This Art Day Has a Latin Edge at San Jose Episcopal; It's Because That Has Been the Focus of the School's Global Studies

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It was "Sweet Home Alabama" like you've never heard it before. This version had a Latin flavor, with kids shaking maracas made from dried gourds and tapping wooden sticks. There were even a couple of kids dressed in Peruvian costumes.

But the Southern anthem had the same rousing reaction it always does.

Students at San Jose Episcopal Day School clapped their hands, swayed to the infectious beat and even strummed imaginary guitars.

Before breaking into the familiar refrain, the group of dads making up the band asked if anyone knew who created the song.

"Skinnard Leonard," one student said.

"Well, close," a band member replied, pointing out the flip-flopping of the name, Lynyrd Skynyrd.

Grooving with the band is always a highlight of Art Day at the San Jose Boulevard school.

This year's theme was "Latin America," in recognition of the school's global studies curriculum, said Valerie Brown, the school's communications director. Students were given a passport, which they got stamped in each "country" after completing a folk art project.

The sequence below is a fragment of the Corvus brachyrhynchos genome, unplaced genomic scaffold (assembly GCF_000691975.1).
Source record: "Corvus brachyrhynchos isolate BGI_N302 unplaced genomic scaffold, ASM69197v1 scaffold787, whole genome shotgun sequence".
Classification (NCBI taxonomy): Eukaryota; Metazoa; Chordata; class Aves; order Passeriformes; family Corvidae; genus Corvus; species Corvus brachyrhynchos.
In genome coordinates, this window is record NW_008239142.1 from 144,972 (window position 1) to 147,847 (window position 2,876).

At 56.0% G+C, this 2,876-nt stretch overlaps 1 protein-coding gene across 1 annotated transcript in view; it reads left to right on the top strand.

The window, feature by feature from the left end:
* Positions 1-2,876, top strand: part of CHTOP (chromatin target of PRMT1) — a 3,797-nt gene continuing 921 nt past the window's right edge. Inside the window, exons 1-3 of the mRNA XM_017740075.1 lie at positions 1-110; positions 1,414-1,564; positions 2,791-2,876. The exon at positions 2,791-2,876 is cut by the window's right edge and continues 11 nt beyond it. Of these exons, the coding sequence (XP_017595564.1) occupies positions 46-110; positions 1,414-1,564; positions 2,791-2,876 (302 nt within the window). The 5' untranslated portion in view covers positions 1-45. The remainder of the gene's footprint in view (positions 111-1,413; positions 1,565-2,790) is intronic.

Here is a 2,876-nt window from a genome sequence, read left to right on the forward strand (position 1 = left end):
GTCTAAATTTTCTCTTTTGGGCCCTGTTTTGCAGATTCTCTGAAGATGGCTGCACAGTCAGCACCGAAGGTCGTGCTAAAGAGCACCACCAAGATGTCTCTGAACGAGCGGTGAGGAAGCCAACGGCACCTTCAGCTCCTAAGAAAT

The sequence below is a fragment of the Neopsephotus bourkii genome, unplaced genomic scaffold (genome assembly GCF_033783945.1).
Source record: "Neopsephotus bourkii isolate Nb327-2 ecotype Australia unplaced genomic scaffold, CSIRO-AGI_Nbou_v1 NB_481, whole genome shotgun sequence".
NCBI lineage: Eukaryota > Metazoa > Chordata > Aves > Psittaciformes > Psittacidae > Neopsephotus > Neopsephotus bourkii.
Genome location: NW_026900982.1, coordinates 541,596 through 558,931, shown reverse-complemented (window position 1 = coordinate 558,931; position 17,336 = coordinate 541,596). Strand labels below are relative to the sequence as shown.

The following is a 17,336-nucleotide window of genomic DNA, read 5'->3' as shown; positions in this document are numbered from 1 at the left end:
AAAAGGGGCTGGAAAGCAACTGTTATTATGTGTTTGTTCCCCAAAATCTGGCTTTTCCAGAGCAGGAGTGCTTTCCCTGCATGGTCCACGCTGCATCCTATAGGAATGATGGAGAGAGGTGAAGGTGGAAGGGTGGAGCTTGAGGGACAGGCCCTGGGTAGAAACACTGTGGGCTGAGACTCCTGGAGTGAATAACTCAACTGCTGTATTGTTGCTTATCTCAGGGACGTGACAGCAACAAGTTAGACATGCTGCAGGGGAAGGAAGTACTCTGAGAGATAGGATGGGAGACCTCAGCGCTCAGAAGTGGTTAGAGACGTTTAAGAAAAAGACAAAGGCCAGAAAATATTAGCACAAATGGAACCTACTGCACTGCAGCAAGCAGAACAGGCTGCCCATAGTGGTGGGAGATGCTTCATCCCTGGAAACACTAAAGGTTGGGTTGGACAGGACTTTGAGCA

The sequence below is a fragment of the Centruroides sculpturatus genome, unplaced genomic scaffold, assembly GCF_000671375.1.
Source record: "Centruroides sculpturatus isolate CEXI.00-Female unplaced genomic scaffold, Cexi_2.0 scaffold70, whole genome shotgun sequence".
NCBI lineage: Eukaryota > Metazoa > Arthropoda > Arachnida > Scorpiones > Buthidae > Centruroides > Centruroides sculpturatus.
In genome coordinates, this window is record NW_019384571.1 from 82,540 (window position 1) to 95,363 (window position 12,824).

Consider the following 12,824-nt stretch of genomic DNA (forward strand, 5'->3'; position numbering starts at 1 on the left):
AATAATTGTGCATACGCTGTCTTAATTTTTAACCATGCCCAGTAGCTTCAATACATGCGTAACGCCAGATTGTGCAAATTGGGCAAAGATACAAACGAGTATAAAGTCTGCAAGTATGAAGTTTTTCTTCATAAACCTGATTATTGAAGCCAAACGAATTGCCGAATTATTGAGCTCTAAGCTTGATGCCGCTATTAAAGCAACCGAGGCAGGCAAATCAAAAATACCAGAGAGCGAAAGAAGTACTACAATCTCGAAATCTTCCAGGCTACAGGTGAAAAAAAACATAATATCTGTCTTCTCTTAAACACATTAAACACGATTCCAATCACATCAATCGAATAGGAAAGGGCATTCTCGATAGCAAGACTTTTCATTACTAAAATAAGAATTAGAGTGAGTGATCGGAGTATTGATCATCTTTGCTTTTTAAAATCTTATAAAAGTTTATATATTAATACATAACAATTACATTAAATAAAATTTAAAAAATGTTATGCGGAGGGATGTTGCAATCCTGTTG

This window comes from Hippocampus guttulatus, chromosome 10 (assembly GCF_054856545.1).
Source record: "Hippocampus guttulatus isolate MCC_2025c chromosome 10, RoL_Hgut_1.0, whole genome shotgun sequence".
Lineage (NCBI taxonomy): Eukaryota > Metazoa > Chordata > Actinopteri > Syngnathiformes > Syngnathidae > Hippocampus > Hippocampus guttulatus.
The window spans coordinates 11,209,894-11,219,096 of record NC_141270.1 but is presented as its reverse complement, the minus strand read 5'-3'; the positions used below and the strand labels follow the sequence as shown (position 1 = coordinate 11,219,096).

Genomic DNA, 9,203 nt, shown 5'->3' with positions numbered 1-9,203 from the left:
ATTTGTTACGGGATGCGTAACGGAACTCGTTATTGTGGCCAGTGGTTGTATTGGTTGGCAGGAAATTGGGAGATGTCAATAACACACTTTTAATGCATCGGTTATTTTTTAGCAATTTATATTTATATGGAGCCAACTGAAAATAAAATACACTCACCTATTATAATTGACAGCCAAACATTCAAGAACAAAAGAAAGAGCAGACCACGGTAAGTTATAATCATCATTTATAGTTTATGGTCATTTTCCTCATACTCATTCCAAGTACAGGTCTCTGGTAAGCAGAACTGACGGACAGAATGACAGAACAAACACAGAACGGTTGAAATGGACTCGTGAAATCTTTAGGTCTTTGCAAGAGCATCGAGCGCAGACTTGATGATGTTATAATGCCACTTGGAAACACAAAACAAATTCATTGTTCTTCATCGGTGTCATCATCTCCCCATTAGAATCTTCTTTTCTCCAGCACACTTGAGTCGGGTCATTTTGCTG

Every half hour, they traveled to a different nation, but they made the most of their cultural smorgasbord. In Mexico, for example, they did Aztec print making, decorated mosaic masks and made a chocolate box by coloring Aztec designs on a cardboard box, adding a tassel and filling the box with the dark candy. In Chile, they created tinfoil rain shakes; in Peru, they did weavings.

Almost 50 volunteers started planning for the annual event in early November, said Libby Kelly, who coordinated the project with another parent, Pamela Wehde.

One practiced his own profession. Artist John Beard talked with the students about light, shadow, shapes, discovering their own style and applying the paint brush to the canvas to create intriguing random patterns.

Sarah Claire Bernhardt said she's good at creating random patterns while Alicia Bilotti's style leaned more to the traditional - a realistic-looking horse. …


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